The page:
The Eyes Have It. Viewing the 2017 Solar Eclipse Safely« Back
Published on July 26, 2017
Chief Health and Medical Officer at NASA - National Aeronautics and Space Administration
A solar eclipse occurs when the Moon blocks any part of the Sun. On Monday, August 21, 2017, a solar eclipse will be visible (weather permitting) across all of North America. With a fair swath being a total solar eclipse. The whole continent will experience a partial eclipse lasting 2 to 3 hours. Halfway through the event, anyone within a roughly 70-mile-wide path from Oregon to South Carolina(http://bit.ly/1xuYxSu) will experience a brief total eclipse, when the Moon completely blocks the Sun’s bright face for up to 2 minutes 40 seconds, turning day into night and making visible the otherwise hidden solar corona — the Sun’s outer atmosphere — one of nature’s most awesome sights. Bright stars and planets will become visible as well.
Looking directly at the Sun is unsafe except during the brief total phase of a solar eclipse ("totality"), when the Moon entirely blocks the Sun’s bright face, which will happen only within the narrow path of totality.
As the moon moves in front of the sun, there comes a time when several bright points of light shine around the moon's edges. Known as Baily's Beads, these are light rays from the sun streaming through the valleys along the moon's horizon.Once the bright "diamond" disappears and there is no longer any direct sunlight coming toward you, you may look at the total eclipse safely. But you must still be vigilant to make sure you protect your eyes again before the end of totality. The entire total eclipse may take only a minute or two in some locations.
As the moon continues to move across the face of the sun, a crescent will begin to grow larger on the opposite side from where the Baily's Beads shone at the beginning. This crescent is the lower atmosphere of the sun, beginning to peek out from behind the moon and it is your signal to stop looking directly at the eclipse. Make sure you have safety glasses back on – or are otherwise watching the eclipse through a safe, indirect method -- before the first flash of sunlight appears around the edges of the moon.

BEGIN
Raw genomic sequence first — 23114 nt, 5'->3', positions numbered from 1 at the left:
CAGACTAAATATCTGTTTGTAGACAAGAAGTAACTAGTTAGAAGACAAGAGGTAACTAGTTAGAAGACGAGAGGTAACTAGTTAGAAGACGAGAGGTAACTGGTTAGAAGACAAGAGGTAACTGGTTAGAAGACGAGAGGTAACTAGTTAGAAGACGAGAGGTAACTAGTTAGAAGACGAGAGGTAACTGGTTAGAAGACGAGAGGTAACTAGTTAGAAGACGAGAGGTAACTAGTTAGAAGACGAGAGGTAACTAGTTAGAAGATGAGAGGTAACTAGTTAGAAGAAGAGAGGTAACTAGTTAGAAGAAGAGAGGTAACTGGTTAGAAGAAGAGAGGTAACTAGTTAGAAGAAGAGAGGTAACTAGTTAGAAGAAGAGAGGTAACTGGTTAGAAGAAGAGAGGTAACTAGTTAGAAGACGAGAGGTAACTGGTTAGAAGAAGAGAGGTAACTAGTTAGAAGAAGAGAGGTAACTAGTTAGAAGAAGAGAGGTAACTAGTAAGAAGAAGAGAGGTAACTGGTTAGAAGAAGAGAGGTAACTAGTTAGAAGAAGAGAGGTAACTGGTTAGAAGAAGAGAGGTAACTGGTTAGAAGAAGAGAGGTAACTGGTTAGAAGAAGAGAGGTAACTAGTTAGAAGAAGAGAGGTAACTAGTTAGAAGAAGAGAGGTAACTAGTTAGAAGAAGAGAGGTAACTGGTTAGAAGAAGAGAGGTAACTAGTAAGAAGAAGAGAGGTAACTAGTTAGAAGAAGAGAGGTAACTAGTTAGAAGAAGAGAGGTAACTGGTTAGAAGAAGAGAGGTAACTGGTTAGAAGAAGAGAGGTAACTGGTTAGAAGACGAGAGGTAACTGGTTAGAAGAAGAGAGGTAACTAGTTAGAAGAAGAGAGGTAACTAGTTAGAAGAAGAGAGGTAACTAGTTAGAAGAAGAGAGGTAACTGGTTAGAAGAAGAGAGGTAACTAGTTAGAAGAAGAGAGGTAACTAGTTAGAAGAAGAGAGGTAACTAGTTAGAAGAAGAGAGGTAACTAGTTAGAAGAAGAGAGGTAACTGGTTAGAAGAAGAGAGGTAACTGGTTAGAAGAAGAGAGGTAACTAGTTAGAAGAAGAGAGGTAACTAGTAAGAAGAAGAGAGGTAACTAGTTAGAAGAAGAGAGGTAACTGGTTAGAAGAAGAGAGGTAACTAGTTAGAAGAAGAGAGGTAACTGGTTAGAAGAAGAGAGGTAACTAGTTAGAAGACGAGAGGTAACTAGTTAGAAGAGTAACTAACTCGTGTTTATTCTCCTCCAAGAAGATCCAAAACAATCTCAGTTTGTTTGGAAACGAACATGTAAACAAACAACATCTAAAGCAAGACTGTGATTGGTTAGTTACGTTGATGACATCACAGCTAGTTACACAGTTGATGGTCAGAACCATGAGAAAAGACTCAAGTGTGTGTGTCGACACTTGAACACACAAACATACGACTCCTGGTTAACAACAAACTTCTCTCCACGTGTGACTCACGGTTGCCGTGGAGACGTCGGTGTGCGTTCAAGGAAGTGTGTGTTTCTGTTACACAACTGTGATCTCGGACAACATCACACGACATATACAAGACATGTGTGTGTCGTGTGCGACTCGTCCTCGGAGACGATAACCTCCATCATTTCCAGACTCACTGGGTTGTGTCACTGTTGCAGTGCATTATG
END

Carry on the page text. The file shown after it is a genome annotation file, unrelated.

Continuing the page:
Once your eyes are protected again, you may continue to watch the final stages of the eclipse as the end process mirrors the beginning: You will once again see a diamond ring and then the Baily's Beads, before the entire sun is once again visible.
The only safe way to look directly at the uneclipsed or partially eclipsed Sun is through special purpose solar filters, such as "eclipse glasses" or hand-held solar viewers. Homemade filters or ordinary sunglasses, even very dark ones, are not safe for looking at the Sun. To date five manufacturers have certified that their eclipse glasses and hand-held solar viewers meet the ISO 12312-2 international standard for such products: American Paper Optics, Baader Planetarium (AstroSolar Silver/Gold film only), Rainbow Symphony, Thousand Oaks Optical, and TSE 17.
- Always inspect your solar filter before use; if scratched or damaged, discard it. Read and follow any instructions printed on or packaged with the filter. Always supervise children using solar filters.
- Stand still and cover your eyes with your eclipse glasses or solar viewer before looking up at the bright Sun. After glancing at the Sun, turn away and remove your filter — do not remove it while looking at the Sun.
- Do not look at the uneclipsed or partially eclipsed Sun through an unfiltered camera, telescope, binoculars, or other optical device. Similarly, do not look at the Sun through a camera, a telescope, binoculars, or any other optical device while using your eclipse glasses or hand-held solar viewer — the concentrated solar rays will damage the filter and enter your eye(s), causing serious injury. Seek expert advice from an astronomer before using a solar filter with a camera, a telescope, binoculars, or any other optical device.
- If you are within the path of totality (http://bit.ly/1xuYxSu), remove your solar filter only when the Moon completely covers the Sun’s bright face and it suddenly gets quite dark. Experience totality, then, as soon as the bright Sun begins to reappear, replace your solar viewer to glance at the remaining partial phases.
A solar eclipse is one of nature’s grandest spectacles. By following these simple rules, you can safely enjoy the view and be rewarded with memories to last a lifetime.